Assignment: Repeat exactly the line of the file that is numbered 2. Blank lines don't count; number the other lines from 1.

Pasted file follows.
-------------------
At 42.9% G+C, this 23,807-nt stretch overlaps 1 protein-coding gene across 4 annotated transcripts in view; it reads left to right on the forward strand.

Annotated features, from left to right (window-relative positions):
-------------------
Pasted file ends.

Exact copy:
Annotated features, from left to right (window-relative positions):